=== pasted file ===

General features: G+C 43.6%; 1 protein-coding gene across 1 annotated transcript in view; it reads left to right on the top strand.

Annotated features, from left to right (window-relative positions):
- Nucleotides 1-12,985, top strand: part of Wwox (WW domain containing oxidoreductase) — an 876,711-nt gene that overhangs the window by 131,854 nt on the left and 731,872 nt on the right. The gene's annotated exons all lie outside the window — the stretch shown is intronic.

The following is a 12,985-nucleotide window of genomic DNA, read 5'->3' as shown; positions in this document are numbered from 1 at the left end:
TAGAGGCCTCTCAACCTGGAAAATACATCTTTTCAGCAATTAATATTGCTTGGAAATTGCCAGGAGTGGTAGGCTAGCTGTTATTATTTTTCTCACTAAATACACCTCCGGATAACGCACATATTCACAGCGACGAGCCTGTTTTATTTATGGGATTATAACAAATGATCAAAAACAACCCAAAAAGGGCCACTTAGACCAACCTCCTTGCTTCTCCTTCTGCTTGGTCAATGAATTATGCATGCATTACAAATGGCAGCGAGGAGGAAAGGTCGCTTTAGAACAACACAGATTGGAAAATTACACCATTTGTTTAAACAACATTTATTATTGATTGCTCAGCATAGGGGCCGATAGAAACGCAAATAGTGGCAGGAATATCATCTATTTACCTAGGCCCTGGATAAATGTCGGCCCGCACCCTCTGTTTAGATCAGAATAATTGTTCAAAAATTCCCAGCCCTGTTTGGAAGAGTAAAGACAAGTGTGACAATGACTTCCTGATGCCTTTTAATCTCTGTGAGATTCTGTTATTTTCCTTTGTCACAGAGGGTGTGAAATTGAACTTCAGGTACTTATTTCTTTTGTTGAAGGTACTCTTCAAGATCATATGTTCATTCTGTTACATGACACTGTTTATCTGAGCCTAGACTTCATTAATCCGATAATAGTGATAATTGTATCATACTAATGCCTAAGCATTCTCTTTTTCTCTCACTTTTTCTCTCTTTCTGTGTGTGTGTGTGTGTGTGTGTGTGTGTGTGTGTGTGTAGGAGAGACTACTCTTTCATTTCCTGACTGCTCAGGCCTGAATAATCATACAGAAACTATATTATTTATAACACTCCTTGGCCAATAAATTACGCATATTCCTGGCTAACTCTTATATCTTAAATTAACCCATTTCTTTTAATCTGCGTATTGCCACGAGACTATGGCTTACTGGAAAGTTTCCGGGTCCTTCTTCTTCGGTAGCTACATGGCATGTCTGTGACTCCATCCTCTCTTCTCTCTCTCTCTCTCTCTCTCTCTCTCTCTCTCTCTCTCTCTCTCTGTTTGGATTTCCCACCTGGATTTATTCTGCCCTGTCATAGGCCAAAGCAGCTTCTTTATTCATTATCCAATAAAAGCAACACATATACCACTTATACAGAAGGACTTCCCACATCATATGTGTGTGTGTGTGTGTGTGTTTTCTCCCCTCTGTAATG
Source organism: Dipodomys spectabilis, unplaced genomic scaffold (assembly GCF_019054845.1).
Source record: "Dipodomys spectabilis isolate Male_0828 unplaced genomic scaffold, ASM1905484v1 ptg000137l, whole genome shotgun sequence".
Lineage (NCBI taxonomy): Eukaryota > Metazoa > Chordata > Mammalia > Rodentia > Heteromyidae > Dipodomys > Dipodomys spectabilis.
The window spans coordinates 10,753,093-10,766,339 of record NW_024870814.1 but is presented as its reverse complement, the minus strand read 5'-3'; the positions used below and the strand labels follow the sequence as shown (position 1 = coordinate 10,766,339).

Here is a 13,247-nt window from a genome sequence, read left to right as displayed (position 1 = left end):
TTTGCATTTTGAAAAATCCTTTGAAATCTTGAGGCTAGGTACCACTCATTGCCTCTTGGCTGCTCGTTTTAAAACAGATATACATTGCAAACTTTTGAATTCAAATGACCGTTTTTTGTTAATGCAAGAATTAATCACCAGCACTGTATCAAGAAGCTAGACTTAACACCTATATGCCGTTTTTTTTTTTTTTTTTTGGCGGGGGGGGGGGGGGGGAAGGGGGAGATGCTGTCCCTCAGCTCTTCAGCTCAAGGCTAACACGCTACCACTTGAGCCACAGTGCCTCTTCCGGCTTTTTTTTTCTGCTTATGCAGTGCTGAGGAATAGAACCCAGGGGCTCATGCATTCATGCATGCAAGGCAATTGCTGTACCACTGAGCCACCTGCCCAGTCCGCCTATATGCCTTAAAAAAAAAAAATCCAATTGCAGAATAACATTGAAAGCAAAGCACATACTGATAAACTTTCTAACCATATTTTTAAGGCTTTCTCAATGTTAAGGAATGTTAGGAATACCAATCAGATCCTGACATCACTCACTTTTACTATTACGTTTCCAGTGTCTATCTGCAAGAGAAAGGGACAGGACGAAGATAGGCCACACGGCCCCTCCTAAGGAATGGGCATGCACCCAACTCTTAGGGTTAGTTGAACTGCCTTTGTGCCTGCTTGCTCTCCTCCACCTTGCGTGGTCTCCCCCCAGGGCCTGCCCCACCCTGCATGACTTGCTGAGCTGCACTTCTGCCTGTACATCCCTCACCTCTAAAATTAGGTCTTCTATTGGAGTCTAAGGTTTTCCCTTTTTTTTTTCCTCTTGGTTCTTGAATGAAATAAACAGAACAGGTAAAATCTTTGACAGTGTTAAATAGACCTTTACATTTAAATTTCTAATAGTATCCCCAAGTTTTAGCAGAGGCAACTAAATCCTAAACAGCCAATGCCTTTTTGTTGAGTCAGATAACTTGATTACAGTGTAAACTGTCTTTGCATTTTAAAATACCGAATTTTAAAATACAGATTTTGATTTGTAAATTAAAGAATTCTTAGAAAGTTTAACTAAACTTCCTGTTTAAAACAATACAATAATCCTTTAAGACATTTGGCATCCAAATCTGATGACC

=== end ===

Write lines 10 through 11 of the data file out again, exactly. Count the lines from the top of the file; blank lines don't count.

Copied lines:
Here is a 13,247-nt window from a genome sequence, read left to right as displayed (position 1 = left end):
TTTGCATTTTGAAAAATCCTTTGAAATCTTGAGGCTAGGTACCACTCATTGCCTCTTGGCTGCTCGTTTTAAAACAGATATACATTGCAAACTTTTGAATTCAAATGACCGTTTTTTGTTAATGCAAGAATTAATCACCAGCACTGTATCAAGAAGCTAGACTTAACACCTATATGCCGTTTTTTTTTTTTTTTTTTGGCGGGGGGGGGGGGGGGGAAGGGGGAGATGCTGTCCCTCAGCTCTTCAGCTCAAGGCTAACACGCTACCACTTGAGCCACAGTGCCTCTTCCGGCTTTTTTTTTCTGCTTATGCAGTGCTGAGGAATAGAACCCAGGGGCTCATGCATTCATGCATGCAAGGCAATTGCTGTACCACTGAGCCACCTGCCCAGTCCGCCTATATGCCTTAAAAAAAAAAAATCCAATTGCAGAATAACATTGAAAGCAAAGCACATACTGATAAACTTTCTAACCATATTTTTAAGGCTTTCTCAATGTTAAGGAATGTTAGGAATACCAATCAGATCCTGACATCACTCACTTTTACTATTACGTTTCCAGTGTCTATCTGCAAGAGAAAGGGACAGGACGAAGATAGGCCACACGGCCCCTCCTAAGGAATGGGCATGCACCCAACTCTTAGGGTTAGTTGAACTGCCTTTGTGCCTGCTTGCTCTCCTCCACCTTGCGTGGTCTCCCCCCAGGGCCTGCCCCACCCTGCATGACTTGCTGAGCTGCACTTCTGCCTGTACATCCCTCACCTCTAAAATTAGGTCTTCTATTGGAGTCTAAGGTTTTCCCTTTTTTTTTTCCTCTTGGTTCTTGAATGAAATAAACAGAACAGGTAAAATCTTTGACAGTGTTAAATAGACCTTTACATTTAAATTTCTAATAGTATCCCCAAGTTTTAGCAGAGGCAACTAAATCCTAAACAGCCAATGCCTTTTTGTTGAGTCAGATAACTTGATTACAGTGTAAACTGTCTTTGCATTTTAAAATACCGAATTTTAAAATACAGATTTTGATTTGTAAATTAAAGAATTCTTAGAAAGTTTAACTAAACTTCCTGTTTAAAACAATACAATAATCCTTTAAGACATTTGGCATCCAAATCTGATGACC